One day, the beginning of a new career journey will commence. Today is NOT that day.

“If you see me in a fight with a bear, prey for the bear”. Ive always loved that quote. Thats “mamba mentality” we don’t quit, we don’t cower, we don’t run. We endure and conquer.

I know it’s a long post but I’m Facebook Venting LOL. Maybe now I can actually get some sleep and be excited for surgery tomorrow. First step of a new challenge.

Guess I will be Coach Vino the rest of this season. I have faith in my teammates. They will come thru.

Thank you for all your prayers and support. Much Love Always.

Mamba Out”

Meanwhile, expect the Jazz to pass the Lakers and get into the playoffs, for one last shot before either Paul Millsap or Al Jefferson go elsewhere next season. The Jazz likely won’t last long against either Oklahoma City or San Antonio. The Lakers are in trouble. Capped out with no picks coming for years, they might have to take drastic measures. How will this impact Dwight Howard’s future? All questions for another day. The focus is on Kobe Bryant, who still probably finishes fourth or fifth in MVP voting (behind LeBron James, Kevin Durant, in some order with Tony Parker, Chris Paul and Carmelo Anthony).

As for Raptors-Bulls, the rematch:

You knew the Bulls would come out angry after recent poor play. They did and came out strong, taking it to the Raptors early. You didn’t know Rip Hamilton would snap against a team that has a star player he is particularly tight with, fellow UCONN alum Rudy Gay. Though it wasn’t Gay who caught Hamilton’s forearm shiver – that was DeMar DeRozan – it was Gay who seemed amped after it, making some big plays as the Raptors ended up routing the Bulls. Those beaten-down Bulls are exhausted and frustrated. I’m not sure how much they’ll have in the tank for the playoffs. But with Derrick Rose back next season, they’ll be in the hunt for second or third in the East behind Miami.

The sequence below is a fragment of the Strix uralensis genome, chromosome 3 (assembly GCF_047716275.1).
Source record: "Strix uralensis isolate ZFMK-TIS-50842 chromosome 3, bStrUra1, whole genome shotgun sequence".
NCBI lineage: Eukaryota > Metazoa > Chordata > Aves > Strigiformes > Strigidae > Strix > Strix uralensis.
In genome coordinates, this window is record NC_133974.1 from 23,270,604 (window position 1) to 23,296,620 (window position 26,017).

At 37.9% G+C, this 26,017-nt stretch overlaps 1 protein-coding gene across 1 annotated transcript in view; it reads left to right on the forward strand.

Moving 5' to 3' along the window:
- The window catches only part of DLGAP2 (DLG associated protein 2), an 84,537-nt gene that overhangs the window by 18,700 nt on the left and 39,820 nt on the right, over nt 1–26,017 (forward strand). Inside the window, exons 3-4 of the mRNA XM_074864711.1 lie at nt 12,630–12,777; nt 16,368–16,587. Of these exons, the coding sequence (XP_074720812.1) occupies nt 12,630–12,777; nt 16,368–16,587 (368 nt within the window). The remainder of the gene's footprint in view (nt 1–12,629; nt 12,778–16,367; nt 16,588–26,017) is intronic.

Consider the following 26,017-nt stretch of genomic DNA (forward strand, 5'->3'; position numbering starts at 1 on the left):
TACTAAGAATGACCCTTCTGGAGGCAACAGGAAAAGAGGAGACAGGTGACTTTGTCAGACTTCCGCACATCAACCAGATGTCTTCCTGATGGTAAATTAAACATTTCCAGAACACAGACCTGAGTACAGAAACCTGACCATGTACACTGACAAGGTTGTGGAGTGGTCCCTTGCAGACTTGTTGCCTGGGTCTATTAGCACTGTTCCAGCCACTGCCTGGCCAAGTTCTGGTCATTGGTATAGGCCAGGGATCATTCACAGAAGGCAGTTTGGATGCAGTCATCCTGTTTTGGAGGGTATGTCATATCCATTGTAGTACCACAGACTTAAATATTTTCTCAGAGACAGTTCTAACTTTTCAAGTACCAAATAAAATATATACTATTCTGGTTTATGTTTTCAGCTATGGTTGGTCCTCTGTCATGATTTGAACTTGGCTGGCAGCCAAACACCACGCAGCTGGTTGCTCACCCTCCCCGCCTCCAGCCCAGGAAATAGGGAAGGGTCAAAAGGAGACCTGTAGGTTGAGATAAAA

With no draft pick slotting to blow, the Raptors aren’t doing the usual infuriating Toronto pro team thing of winning meaningless games and screwing up how sizable the talent coming in via the draft can be (a Raptors and Leafs specialty over the past decade). So these recent wins and better play can be seen as positives. The talent seems to be clicking, Kyle Lowry is finally playing closer to himself again and getting results and Gay has found his groove following a troubling stretch. Sure, his shot has gone completely AWOL, but he’s been far better defensively and is finding his teammates in better spots of late. He still needs to look for his own shot more, despite his struggles, but is doing the best job of being aggressive we’ve seen from him since December.

Gay’s been a bit of a monster in six April games, building on his late March revival. The biggest difference has been a significant improvement in his outside shooting. It’s a small sample size, but he is making nearly half of his threes, nearly twice as efficient from deep as he has been most of the season (now, Gay’s not a 47% outside shooter, but he’s definitely not a 27% shooter either. Consider 34-36% a more accurate representation of his abilities).